And I really miss what really did exist

Black Sheep Boy by Okkervil River

I've heard of Okkervil River for years, but it was just one of those bands that I knew everyone liked but I personally didn't actually see any need to listen to. After a decade of listening to guitar-heavy music from the 90s, by the mid-Noughties I was ready for something different — primarily anything with less guitars. And so Okkervil River was brushed aside.

And by now, I believe that we're all tired of me complaining about the television, about the everyday sounds of living (perhaps you'd rather live in a mausoleum, Amanda). I think that I've finally accepted the only real solution: stay up all night listening to music. Not that I don't already do this already, but I will have to attempt it with the disadvantage of not being able to look up lyrics or having my friends from Pitchfork, Sputnikmusic, and Popmatters helping me along.

Stay up I did, and thankfully so. I finally laid down and listen to Okkervil River, initially like a paralyzed person with no other choice, but quickly won over by Sheff's concept (about a black sheep boy, surprisingly).

While Black Sheep Boy doesn't read like a storybook or even follow a plot, the concept album nonetheless presents a very compelling character, who is simultaneously dark and sentimental. In "For Real", Sheff angrily sings of his thirst for blood; "In A Radio Song" finds Sheff singing "We're fucked, we're fucked, we're fucked" and commanding us to sing along. Towards the core of the album, however, the black sheep boy reveals his more sentimental side, with songs like "A King and A Queen" and "A Stone", using images of castles and fairytales (though he'll still admit that he's "going fucking insane").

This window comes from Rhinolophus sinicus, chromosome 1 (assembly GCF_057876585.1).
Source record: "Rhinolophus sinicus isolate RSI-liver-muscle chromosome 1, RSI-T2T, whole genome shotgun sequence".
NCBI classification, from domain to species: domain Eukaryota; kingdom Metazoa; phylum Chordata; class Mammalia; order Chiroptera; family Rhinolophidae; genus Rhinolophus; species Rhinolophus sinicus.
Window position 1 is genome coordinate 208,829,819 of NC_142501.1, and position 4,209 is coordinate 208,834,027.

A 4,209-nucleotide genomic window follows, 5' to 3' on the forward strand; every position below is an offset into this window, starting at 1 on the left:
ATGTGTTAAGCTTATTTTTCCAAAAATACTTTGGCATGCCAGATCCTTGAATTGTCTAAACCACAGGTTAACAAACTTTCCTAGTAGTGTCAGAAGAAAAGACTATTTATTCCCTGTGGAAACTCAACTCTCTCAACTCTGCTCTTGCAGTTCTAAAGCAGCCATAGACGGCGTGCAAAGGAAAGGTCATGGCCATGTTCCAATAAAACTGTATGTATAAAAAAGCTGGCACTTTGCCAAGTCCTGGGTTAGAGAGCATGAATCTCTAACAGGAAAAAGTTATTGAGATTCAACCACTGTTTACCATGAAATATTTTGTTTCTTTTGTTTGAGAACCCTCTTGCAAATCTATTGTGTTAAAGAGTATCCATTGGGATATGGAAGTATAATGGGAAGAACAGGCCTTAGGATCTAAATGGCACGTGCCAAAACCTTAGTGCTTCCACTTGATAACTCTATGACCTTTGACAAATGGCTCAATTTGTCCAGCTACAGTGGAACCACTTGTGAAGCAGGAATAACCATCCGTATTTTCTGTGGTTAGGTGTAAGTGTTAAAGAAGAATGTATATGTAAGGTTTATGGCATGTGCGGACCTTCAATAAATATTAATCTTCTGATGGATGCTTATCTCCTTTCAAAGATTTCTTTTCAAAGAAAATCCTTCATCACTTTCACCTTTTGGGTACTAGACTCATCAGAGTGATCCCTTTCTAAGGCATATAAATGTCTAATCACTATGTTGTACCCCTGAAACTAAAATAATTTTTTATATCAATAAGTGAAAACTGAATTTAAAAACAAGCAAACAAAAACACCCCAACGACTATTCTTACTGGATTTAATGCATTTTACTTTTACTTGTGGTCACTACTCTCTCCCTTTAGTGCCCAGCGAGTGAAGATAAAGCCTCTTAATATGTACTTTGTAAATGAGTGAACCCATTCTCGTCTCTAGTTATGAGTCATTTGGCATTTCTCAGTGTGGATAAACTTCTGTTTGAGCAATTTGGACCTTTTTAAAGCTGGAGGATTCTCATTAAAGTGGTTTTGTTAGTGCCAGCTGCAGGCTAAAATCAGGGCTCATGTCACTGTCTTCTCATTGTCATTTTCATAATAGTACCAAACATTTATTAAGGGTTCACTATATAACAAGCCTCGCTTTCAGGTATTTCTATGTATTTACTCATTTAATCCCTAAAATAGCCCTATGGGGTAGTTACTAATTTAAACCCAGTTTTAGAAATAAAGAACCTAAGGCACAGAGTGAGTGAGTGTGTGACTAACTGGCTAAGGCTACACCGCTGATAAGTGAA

I'm not sure how well people would relate to a song about transforming into a ram; however, the sheer humanness of the lyrics makes these songs worth listening. Emotionally Sheff ranges from sheer madness to resignation, sadness, and heartbreak. He writes compellingly of unrequited love, of a girl too preoccupied in loving a "stone" (my favorite depiction of this in the lines: "And I think that I know the bitter dismay of a lover who brought/fresh bouquets every day/when she turned him away/to remember some knave/who once just one rose, one day, years ago"). In "For Real" Sheff explores our insulation from reality and our subsequent fixation with it.

If concept albums aren't really your cup of tea, it's easy enough to love Black Sheep Boy for its beautiful melodies, its heartwarming sentimentality, its invigorating and compelling madness, and above all the joy of a band hitting its stride.


amda said...

yaayy I got the m-dash downnn!

Clemente said...

Heheh, "guitar-heavy music from the 90s". I think I might just know what you are referring to.